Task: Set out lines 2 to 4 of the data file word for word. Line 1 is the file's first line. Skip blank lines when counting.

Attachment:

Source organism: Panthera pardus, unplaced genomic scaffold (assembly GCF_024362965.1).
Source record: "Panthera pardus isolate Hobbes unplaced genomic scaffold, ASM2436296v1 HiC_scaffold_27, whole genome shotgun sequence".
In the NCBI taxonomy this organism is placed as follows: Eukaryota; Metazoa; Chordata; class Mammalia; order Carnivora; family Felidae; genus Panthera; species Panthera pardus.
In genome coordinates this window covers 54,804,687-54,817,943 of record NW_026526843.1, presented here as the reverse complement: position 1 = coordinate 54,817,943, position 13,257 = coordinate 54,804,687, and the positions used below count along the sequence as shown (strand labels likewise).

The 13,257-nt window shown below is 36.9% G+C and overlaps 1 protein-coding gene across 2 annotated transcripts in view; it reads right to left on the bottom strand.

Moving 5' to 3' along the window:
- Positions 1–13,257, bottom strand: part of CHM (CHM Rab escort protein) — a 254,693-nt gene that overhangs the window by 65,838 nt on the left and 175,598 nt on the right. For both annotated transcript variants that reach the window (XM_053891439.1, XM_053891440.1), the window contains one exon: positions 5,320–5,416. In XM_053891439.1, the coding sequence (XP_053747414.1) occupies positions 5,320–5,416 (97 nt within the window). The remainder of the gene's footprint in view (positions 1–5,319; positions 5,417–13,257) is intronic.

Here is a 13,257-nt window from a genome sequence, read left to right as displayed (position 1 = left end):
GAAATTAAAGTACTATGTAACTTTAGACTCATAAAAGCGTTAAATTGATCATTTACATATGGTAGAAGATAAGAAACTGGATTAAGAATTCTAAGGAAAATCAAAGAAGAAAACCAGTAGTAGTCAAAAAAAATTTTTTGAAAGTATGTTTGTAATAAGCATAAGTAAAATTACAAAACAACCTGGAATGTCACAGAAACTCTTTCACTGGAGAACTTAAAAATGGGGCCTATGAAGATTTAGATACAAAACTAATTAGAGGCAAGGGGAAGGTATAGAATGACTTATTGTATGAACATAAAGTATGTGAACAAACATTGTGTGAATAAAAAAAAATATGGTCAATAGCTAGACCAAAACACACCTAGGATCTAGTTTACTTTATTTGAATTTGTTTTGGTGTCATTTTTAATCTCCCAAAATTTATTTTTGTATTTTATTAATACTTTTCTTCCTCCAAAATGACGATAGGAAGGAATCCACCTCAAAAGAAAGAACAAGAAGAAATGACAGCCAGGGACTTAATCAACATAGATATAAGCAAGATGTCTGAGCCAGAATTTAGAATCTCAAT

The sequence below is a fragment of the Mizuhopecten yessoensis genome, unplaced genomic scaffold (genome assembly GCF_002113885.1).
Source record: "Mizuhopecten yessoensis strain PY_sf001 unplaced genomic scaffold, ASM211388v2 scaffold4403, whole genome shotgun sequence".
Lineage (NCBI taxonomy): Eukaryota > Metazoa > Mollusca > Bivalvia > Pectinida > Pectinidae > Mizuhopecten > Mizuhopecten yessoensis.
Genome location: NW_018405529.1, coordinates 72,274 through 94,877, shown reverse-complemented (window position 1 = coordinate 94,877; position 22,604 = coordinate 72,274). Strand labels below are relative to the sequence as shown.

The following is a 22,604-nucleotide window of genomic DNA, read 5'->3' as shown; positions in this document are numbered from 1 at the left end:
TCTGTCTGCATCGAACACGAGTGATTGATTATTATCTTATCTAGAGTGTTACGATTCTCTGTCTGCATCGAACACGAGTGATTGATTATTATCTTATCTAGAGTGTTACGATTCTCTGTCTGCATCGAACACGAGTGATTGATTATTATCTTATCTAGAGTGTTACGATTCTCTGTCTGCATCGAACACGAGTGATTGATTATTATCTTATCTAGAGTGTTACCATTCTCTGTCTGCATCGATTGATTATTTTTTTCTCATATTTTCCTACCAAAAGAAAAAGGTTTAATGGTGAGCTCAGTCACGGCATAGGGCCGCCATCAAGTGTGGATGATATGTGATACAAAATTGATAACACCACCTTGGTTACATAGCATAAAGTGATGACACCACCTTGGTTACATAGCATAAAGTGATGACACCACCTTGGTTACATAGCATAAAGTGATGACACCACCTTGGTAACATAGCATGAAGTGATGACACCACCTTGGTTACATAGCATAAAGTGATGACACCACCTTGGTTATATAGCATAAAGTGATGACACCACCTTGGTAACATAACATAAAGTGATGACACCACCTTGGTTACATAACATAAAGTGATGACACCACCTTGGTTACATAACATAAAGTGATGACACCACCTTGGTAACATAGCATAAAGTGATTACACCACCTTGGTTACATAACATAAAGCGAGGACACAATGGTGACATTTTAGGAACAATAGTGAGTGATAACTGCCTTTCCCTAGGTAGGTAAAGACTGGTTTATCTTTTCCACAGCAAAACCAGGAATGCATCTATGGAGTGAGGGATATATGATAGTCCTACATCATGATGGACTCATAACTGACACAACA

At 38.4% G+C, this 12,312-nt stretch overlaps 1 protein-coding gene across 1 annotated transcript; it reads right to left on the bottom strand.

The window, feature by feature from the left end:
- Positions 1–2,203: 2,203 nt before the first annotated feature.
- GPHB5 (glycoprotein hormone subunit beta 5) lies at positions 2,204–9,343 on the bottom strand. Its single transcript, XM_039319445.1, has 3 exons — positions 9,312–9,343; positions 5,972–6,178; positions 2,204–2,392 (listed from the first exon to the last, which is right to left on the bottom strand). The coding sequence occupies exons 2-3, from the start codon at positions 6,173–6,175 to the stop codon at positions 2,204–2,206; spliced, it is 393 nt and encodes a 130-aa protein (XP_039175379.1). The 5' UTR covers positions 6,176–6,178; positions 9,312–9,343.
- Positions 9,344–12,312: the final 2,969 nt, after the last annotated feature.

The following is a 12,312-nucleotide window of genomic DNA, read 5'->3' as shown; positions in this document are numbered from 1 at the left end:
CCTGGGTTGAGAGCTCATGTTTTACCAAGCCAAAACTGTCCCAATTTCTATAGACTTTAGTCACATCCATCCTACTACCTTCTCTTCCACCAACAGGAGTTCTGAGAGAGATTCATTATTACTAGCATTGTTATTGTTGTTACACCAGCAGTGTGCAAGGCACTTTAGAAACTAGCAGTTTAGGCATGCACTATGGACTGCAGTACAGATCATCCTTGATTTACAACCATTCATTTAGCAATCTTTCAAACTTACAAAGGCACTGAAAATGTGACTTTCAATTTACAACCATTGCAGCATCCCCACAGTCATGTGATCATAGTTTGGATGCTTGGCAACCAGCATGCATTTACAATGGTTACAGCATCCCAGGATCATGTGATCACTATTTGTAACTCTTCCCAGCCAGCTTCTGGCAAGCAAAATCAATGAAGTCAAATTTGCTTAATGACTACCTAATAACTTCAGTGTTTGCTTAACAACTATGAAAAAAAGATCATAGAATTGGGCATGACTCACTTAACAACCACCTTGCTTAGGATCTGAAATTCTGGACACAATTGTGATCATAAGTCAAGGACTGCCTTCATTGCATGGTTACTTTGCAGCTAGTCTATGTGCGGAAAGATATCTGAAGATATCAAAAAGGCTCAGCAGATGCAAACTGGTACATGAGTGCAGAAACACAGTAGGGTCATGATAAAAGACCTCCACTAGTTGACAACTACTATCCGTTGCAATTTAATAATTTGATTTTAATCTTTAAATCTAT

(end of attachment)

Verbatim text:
Source record: "Panthera pardus isolate Hobbes unplaced genomic scaffold, ASM2436296v1 HiC_scaffold_27, whole genome shotgun sequence".
In the NCBI taxonomy this organism is placed as follows: Eukaryota; Metazoa; Chordata; class Mammalia; order Carnivora; family Felidae; genus Panthera; species Panthera pardus.
In genome coordinates this window covers 54,804,687-54,817,943 of record NW_026526843.1, presented here as the reverse complement: position 1 = coordinate 54,817,943, position 13,257 = coordinate 54,804,687, and the positions used below count along the sequence as shown (strand labels likewise).